If you want to be realistic about paying off your own debt or helping your partner pay off theirs, create a budget together.

You can start by building a spreadsheet in Excel. When you open the program, go to File>New and type "budget" into the search bar. A variety of budget templates will show and each one has premade spreadsheets within it, which means all you have to do is input your expenses. Some examples of templates include a personal monthly budget, a household monthly budget, a bill paying checklist and a monthly college budget.

A budget makes it easier to be disciplined with your monthly spending. Whether or not you share a credit card with your spouse, it can be helpful to have someone else reviewing your spending to hold you accountable for how much you spend and save. 

Some common things to include on your budget spreadsheet include your rent, groceries, subscriptions, memberships, travel and entertainment expenses, as well as your irregular expenses and any emergency fund savings. When you are going through how to budget you and your partner's future paychecks, consider the popular 50/30/20 budgeting rule. This rule calls for each individual allocating their income to spend 50% on their needs (housing, food, utilities), 30% on their wants (travel and entertainment) and 20% toward their savings or debt payoff.

It may help to set aside a recurring day each month to discuss with your partner where you are at together in your debt payoff journey. You can reflect on what has been paid off in the last 30 or so days and plan for the months ahead. Use this time to talk about how you both are managing your finances, like credit cards, and any future financial goals you have. 

Step 4: Help each other's credit

While debt can be damaging to you or your partner's credit score, you can build it back up as you pay off the debt.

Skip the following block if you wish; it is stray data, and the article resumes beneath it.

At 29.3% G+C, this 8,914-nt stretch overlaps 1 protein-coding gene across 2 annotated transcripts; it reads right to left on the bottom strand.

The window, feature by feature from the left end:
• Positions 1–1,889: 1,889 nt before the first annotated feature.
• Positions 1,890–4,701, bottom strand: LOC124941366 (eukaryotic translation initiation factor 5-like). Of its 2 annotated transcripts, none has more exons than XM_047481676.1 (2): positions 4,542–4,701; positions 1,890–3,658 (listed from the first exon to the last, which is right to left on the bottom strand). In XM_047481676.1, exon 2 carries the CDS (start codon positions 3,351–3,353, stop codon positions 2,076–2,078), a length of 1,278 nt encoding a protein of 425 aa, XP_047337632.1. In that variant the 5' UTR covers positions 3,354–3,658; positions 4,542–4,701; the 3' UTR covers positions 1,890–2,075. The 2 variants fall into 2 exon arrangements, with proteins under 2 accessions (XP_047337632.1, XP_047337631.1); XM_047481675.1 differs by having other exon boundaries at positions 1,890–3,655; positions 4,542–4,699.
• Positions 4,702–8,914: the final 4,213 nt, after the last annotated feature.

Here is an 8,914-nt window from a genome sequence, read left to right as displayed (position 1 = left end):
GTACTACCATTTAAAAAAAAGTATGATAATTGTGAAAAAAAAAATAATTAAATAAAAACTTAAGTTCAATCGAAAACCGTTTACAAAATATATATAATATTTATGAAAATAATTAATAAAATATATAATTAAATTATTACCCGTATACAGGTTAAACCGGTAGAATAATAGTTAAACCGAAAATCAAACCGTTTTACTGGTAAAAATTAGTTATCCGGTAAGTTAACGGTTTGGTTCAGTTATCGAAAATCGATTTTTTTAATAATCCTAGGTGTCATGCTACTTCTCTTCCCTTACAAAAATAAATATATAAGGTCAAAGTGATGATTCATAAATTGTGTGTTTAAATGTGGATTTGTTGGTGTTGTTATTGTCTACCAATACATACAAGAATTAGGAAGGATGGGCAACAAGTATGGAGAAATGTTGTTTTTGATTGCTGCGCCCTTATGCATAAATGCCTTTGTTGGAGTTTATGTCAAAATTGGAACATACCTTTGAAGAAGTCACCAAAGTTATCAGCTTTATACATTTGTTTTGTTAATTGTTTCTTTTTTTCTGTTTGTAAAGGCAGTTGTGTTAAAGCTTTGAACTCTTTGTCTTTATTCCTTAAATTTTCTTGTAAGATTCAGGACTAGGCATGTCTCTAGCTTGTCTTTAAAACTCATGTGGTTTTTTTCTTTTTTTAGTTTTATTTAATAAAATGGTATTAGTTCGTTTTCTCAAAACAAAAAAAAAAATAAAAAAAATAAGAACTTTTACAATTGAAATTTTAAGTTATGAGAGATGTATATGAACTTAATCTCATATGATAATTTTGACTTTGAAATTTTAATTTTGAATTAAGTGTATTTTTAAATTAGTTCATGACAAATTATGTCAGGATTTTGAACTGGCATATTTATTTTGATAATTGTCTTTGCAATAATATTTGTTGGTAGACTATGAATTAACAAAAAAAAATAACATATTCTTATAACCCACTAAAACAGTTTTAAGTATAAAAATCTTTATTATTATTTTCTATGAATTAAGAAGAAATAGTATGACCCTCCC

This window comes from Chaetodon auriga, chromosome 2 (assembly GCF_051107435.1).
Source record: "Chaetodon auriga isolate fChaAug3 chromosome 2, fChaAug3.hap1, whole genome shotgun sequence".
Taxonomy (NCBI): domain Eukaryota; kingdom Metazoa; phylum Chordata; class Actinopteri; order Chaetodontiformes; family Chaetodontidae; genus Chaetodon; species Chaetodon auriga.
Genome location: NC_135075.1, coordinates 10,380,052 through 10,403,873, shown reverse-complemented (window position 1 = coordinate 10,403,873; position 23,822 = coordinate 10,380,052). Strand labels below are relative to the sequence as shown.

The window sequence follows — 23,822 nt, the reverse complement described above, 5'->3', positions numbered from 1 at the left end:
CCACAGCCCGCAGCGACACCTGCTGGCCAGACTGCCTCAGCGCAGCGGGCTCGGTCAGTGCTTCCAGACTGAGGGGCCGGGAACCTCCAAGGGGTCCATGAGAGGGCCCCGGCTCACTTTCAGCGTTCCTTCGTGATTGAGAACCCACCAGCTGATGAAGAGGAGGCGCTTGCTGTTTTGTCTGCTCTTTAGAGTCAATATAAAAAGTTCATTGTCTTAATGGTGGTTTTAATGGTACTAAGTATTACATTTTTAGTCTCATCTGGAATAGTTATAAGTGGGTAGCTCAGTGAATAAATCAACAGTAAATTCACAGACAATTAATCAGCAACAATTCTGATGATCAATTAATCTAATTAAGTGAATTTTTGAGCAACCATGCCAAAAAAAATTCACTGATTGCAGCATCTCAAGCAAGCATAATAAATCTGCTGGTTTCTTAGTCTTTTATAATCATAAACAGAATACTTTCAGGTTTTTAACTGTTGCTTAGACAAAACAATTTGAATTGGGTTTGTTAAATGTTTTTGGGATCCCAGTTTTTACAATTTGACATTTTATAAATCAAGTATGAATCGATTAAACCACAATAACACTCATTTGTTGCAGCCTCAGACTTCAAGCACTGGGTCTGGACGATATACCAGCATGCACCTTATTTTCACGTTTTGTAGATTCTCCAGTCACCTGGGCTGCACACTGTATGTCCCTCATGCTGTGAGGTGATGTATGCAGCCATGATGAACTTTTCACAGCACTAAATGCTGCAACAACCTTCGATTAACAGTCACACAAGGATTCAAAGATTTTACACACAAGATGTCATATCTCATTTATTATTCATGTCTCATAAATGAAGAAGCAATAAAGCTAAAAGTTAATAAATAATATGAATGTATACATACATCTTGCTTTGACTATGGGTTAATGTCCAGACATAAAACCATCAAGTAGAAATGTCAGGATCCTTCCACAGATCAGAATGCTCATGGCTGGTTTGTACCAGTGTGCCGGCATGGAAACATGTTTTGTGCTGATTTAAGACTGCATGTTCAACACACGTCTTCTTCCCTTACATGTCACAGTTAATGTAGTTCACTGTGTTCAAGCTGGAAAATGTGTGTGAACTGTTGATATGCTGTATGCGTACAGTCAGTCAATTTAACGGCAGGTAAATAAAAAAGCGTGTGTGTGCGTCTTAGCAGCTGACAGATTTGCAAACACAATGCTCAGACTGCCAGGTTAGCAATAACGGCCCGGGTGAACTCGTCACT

Lenders will often consider both of your credit profiles when you apply for a loan together, such as a mortgage on a new home, so this step is just as crucial as the first three.

Wilson Muscadin, a financial coach at The Money Speakeasy decided to help his wife learn about credit and build her score up by adding her as an authorized user on a his credit card. Muscadin had a high credit limit and a zero balance — thus a healthy utilization rate that transferred over to her personal credit report.

If you're considering this route, know that some credit cards charge a fee for adding authorized users. A few cards that don't charge authorized user fees include the Chase Sapphire Preferred® Card, the Capital One® Venture® Rewards Credit Card and the Citi® Double Cash Card.

Adding your partner as an authorized user onto your credit card would mean that you are responsible for the payments, but if your partner wanted to build credit and manage payments on their own, consider a secured credit card. Unlike many of the traditional credit cards, you don't need a high credit score to qualify but will have to likely make a security deposit upfront that acts as your credit limit until you graduate to an unsecured card.

CNBC Select ranked our top secured card picks and a couple of our favorites include the Capital One® Secured for a low deposit, the First Tech® Federal Credit Union Platinum Secured Mastercard® for a high credit limit and the Citi® Secured Mastercard® for low interest from a major bank.

Information about the Capital One® Venture® Rewards Credit Card, Capital One® Secured, First Tech® Federal Credit Union Platinum Secured Mastercard®, and Citi® Secured Mastercard® has been collected independently by CNBC and has not been reviewed or provided by the issuer of the card prior to publication.

Editorial Note: Opinions, analyses, reviews or recommendations expressed in this article are those of the CNBC Select editorial staff’s alone, and have not been reviewed, approved or otherwise endorsed by any third party.